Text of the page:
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Do any of you know what the top tax rate was from the great depression until about the time Reagan came into power? 90%+ Yes that's right and this country enjoyed it's greatest period of growth then also. Furthermore Phil Mickleson is paid too much for what he does anyway... He hits a ball... He does something that the rest of us consider leisure and is paid handsomely for it. Phil will be fine and if he decides to leave California to avoid taxes... don't let the door hit ya where the goo Lord split ya!
It's a shame when your good at what you do, work hard and serve as a good role model and the government has a way to take that all away
Phil is absolutely right and has every right to voice his frustration - NO AMERICAN CITIZEN SHOULD PAY MORE IN TAXES THAN HE TAKES HOME TO HIS WIFE & KIDS. If the law makers had to live
by their own laws, none of this would be happening.
I agree with Mickleson he pays to much already in taxes but the majority of the population do not have a clue! The Government wants to continue to punish successful people to pay for their bad management of this country. There is some much money wasted by the Government for many entitlements and they continue to make it worse all the time! They are not doing there Job! And they continue to steal from successful people for there short comings!
The best to you and your family on your move Phil.
I also believe we colectively as a nation pay too much in taxes. There are no real checks and balances to oversee how our government spends our money and who is taking advantage of it. Having said that, I also believe that there are many mega-wealthy corporations and individuals who do not pay their fair share. They hire highly paid lawyers and accountants to help them find every possible loophole to minimize their taxes and in a lot of cases they pay hardly anything at all.
Why is it that if 4% of the nation controls 90% of the capital, that same 4% pays only 65% of the nations revenue. Doesn't the equaton call for them to also pay 90%. So if the top 4% pay 65% of the nations revenue and the bottom 48% pay nopthing, then the middle 48% of the people in this country are still paying too much tax proportionally. What I mean is that lets say the bottom 48% of the people who pay nothing control only 1% of the nations capital the middle 48% control the remaining 9%. This is how this breaks down, Bottom 48% of population controls 1% of capital and pays nothing. Top 4% controls 90% of nations capital and pays 65%, and middle 48% controls 9% of nations capital and pays 35%. Who do you think is paying more than their share.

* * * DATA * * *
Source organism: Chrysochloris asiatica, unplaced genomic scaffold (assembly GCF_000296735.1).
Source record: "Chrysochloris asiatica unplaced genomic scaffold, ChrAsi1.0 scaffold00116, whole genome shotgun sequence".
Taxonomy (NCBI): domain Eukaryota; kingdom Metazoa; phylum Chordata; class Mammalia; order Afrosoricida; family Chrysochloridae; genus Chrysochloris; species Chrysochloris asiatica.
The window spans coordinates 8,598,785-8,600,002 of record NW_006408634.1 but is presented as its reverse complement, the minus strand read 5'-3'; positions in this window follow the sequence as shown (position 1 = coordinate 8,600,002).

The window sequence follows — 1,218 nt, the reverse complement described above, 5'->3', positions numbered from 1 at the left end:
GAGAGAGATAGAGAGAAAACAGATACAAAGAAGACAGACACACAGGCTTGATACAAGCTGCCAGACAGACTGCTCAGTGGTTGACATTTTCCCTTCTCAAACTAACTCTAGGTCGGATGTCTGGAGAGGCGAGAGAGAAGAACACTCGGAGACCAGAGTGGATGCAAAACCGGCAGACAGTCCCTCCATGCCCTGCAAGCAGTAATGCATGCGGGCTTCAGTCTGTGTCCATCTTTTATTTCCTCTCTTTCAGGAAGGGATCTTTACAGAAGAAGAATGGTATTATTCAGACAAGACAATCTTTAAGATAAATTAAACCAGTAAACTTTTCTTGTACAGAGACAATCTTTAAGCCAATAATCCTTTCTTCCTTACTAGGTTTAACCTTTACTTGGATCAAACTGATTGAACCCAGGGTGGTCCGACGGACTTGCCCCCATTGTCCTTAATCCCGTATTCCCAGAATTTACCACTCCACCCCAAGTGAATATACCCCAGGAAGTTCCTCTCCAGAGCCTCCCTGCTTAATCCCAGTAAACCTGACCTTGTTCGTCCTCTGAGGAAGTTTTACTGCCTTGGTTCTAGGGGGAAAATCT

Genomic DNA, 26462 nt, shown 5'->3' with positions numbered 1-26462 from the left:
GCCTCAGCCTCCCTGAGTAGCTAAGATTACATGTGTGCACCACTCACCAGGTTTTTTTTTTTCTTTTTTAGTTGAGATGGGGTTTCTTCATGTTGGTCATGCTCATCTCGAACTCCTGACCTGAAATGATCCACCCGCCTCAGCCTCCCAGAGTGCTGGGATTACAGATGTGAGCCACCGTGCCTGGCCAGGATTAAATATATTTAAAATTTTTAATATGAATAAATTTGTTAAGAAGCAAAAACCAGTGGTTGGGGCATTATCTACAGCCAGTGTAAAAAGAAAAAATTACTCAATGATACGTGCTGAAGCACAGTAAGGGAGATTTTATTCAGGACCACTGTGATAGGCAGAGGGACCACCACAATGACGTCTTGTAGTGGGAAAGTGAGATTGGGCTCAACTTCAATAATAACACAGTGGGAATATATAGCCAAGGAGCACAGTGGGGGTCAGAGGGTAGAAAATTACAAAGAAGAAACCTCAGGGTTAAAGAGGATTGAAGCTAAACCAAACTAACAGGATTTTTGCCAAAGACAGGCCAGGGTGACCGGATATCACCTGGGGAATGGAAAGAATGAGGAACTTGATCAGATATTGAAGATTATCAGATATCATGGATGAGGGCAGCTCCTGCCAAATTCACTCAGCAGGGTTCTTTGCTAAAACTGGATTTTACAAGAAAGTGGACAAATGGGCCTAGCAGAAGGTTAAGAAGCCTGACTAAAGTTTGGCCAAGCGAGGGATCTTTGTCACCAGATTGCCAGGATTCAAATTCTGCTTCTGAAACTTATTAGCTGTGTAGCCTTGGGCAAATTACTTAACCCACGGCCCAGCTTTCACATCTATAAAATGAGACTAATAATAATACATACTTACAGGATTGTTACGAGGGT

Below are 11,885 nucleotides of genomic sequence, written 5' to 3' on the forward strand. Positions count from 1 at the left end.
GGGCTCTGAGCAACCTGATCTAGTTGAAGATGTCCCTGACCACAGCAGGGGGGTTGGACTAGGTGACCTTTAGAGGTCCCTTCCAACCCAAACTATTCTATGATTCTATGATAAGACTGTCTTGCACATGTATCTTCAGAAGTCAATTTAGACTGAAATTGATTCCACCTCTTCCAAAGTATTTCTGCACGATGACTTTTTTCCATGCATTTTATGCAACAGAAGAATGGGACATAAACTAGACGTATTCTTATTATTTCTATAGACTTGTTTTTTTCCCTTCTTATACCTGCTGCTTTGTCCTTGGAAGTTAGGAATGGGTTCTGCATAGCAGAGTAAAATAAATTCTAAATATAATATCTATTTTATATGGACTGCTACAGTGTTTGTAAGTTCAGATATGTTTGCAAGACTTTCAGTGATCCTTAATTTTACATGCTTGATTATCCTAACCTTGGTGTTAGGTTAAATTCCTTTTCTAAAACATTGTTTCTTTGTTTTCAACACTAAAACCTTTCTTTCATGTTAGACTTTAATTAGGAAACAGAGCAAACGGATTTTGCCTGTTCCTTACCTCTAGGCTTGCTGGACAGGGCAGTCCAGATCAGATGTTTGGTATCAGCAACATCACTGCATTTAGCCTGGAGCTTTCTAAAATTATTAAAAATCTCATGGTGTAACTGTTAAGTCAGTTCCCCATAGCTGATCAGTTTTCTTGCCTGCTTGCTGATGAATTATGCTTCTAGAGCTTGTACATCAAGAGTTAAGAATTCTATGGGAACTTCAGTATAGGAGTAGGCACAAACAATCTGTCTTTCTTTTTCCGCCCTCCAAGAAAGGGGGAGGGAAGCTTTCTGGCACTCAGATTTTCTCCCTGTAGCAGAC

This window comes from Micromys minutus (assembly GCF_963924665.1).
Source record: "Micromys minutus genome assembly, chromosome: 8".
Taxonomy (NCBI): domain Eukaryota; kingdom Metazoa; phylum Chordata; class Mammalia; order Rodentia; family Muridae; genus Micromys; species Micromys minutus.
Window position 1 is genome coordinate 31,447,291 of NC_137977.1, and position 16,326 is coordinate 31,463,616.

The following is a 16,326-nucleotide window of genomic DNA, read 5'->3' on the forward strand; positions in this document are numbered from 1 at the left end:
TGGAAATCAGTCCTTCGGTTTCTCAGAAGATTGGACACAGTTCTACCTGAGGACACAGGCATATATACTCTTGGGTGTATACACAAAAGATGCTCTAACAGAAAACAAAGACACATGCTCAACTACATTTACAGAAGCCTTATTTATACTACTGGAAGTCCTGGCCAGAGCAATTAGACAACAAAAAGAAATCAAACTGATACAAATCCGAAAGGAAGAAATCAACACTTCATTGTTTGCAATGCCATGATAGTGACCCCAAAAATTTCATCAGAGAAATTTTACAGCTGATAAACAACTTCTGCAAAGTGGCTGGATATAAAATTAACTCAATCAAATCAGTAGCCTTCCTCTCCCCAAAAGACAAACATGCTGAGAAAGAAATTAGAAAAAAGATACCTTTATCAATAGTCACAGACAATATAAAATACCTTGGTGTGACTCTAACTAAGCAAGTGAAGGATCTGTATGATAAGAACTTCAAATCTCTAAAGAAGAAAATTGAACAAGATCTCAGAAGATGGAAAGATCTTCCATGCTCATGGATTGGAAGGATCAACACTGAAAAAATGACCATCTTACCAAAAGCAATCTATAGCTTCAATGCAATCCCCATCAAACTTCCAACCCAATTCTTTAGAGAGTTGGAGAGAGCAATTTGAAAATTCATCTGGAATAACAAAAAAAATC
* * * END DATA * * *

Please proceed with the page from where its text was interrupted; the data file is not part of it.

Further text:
I sure won't shed any tears for Phil, if you make that kind of money , then you should pay more tax. The working man has kept this country going and the professional sports stars should pay through the nose because without the tv ratings they are no more than myself.
PAY IT PHIL and cry like you always have about something.
Bottom line, the phucking govt spends entirely way too much money and continues to tax the piss out of the American people. A refund on your taxes is considered income the following year, hells bells you pay taxes on it the first time through and then again the second time. That is just one example of thousands of scenarios. It has surpassed ridiculous, its insane, however the average "joe" doesn't realize and just goes along.
Its time to take back the country, go to the streets, be sane but forceful with our message.
WE'VE HAD ENOUGH!!!!!!!!!!!!!!!!!!!!!!!!!!!!!!!!!!!!!!!!!!!!!!!!!!!!!!!!!!!!!!!!!!!!!!!!!!!!!!!!!!!!!!
I take pity on Phil and on most all fellow Americas as we will all face a significant tax increase. I was speaking with a coworker about the amount of taxes that Phil has to pay, 64%, and his response was, "I don't feel bad at all for Phil. He has too much money that he does not know what to do with. No one needs that much money." My response was, "There is a single mother with two jobs and three kids thinking the same thing about us." He had no response.
I pay 9.5% in taxes. I am o.k. with that. But is also think there is now way, no matter how much you make, does the govt have a valid reason to half of a person salary.
The article should be "Why we should pity anyone that works for a living" we are all getting taxed to poverty. Federal tax, State tax, property tax, sales tax, County tax, Local tax, Gasoline tax, and not to mention all the taxes you see on your utility bills. The rich really are getting hammered by taxes. Capital gains taxes are taxes on the money you first earned to invest, then at the corporate level and finally capital gains. Not twice three times. Government workers are making big pay checks while the rest of the country struggles. It is B.S.